National Bank of Canada reported a notable drop in performance in its financial markets division in the last quarter as it also boosted provisions for bad loans in preparation of a potential economic slowdown ahead.
“We continue to operate in a challenging environment,” said chief executive Laurent Ferreira on an analyst call Wednesday.
“The Canadian economy has yet to absorb the full impacts of rate hikes since the start of monetary policy tightening, resulting in lingering uncertainty.”
He said the bank had solid earnings, but saw a “less constructive backdrop” in its financial markets segment.
The division had earnings of $205 million in its latest quarter, down from $279 million in the third quarter of 2022, which the bank blamed on lower trading activity and exceptionally low market volatility.
Overall, the Montreal-based bank reported a net income of $839 million or $2.36 per diluted share for the quarter ended July 31, up from $826 million or $2.35 in the third quarter of 2022.
Revenue for the quarter totalled $2.52 billion, up from $2.41 billion in the same quarter last year.
On an adjusted basis, National Bank says it earned $2.21 per diluted share, down from $2.35 per diluted share in the same quarter last year.
Analysts on average had expected an adjusted profit of $2.38 per share, according to estimates compiled by financial markets data firm Refinitiv.
The miss was largely because of the “precipitous drop” in its financial markets revenues, said Barclays analyst John Aiken in a note.
The bank also saw expenses grow 8.6%, or 6.7% adjusted, driven by technology costs.
The bank is focused on keeping costs under control, especially given the economic uncertainty, said chief financial officer Marie Chantal Gingras on the call.
“With the environment expected to remain challenging in the near term, we continue to be strategic in prioritizing and managing expenses.”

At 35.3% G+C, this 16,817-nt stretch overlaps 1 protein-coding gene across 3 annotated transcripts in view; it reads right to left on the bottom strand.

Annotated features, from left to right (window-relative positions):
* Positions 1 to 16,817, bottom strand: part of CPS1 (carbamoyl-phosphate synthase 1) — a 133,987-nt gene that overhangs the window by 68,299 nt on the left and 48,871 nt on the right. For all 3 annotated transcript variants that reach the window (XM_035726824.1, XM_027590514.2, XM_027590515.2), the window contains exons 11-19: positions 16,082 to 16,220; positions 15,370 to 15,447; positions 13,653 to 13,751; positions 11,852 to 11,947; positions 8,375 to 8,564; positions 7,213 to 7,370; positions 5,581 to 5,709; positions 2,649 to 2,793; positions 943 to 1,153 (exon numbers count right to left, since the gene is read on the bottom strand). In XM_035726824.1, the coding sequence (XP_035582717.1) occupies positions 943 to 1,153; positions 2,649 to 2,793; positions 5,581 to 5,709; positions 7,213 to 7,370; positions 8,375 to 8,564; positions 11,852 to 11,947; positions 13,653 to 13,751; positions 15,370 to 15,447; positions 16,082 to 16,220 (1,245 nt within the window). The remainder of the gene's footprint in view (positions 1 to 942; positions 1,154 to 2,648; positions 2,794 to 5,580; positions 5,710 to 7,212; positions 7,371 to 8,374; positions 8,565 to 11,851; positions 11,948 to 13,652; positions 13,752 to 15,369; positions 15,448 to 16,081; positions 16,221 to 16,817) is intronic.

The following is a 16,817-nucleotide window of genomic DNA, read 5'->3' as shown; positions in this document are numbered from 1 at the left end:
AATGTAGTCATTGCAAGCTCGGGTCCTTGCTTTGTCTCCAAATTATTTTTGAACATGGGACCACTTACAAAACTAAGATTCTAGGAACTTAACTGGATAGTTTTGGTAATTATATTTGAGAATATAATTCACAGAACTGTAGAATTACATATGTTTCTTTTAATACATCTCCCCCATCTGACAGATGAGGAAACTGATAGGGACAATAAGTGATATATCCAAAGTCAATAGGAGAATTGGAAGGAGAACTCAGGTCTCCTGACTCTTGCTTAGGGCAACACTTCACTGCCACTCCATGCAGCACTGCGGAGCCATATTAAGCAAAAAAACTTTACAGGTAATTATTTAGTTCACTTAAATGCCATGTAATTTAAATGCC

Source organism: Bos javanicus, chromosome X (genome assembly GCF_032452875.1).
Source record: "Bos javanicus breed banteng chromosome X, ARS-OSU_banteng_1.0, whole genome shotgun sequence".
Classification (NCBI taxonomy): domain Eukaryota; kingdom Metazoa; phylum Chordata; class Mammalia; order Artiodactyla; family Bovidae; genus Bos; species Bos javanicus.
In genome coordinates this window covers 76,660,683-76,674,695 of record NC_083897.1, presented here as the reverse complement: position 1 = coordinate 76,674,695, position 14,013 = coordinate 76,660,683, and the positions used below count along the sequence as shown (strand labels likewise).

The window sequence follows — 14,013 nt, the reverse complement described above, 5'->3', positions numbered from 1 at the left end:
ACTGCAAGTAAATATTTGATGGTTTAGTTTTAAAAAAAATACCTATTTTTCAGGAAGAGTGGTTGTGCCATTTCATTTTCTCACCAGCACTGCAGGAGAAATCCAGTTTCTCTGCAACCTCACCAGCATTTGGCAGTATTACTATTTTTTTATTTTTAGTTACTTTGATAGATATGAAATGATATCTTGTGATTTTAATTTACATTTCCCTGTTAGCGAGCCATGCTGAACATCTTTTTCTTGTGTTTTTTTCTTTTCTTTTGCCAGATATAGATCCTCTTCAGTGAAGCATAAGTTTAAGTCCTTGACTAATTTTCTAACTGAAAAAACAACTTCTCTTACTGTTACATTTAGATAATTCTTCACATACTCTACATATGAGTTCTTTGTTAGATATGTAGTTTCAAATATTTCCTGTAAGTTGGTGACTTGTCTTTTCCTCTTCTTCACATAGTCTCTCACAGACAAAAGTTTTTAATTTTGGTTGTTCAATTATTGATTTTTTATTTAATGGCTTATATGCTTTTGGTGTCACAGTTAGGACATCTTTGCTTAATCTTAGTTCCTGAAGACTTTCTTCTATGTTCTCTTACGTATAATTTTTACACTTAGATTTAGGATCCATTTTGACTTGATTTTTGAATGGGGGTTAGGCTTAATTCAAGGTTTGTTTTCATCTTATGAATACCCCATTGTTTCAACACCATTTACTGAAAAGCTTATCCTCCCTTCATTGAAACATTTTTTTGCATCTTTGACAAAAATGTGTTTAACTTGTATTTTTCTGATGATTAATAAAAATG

The bank has been working to reduce its head count, largely through attrition. Full-time equivalent employees were down by 227 in the third quarter to 18,821 from the first-quarter peak of 19,048. The total head count is still higher than the 18,502 level in the third quarter last year.
While the bank continues to look closely at employee numbers, it isn’t planning any widespread job cuts, said Gingras.
“At this point in time, we remain very focused on protecting our current talent base and are not contemplating any large layoffs.”
National Bank said its personal and commercial banking business earned $328 million in its third quarter, up from $319 million a year earlier as revenue growth was offset in part by higher non-interest expenses and higher provisions for credit losses.
The bank’s wealth management business earned $183 million in its latest quarter, up 5% from $175 million in the same quarter last year.
Revenues in wealth management of $629 million were up 6% year over year, mainly due to higher net interest income, the report to shareholders said. The segment was also boosted by fee-based revenues, “notably revenues from mutual funds and from investment management and trust service fees,” it said.
National Bank’s U.S. specialty finance and international business earned $128 million in its third quarter, up from $125 million a year earlier.
The bank’s “other” category reported a loss of $5 million in the quarter compared with a loss of $72 million in the same quarter last year.
Earlier this month, National Bank said it would acquire the Canadian branch of Silicon Valley Bank’s commercial loan portfolio, which comprises about $1 billion in loan commitments.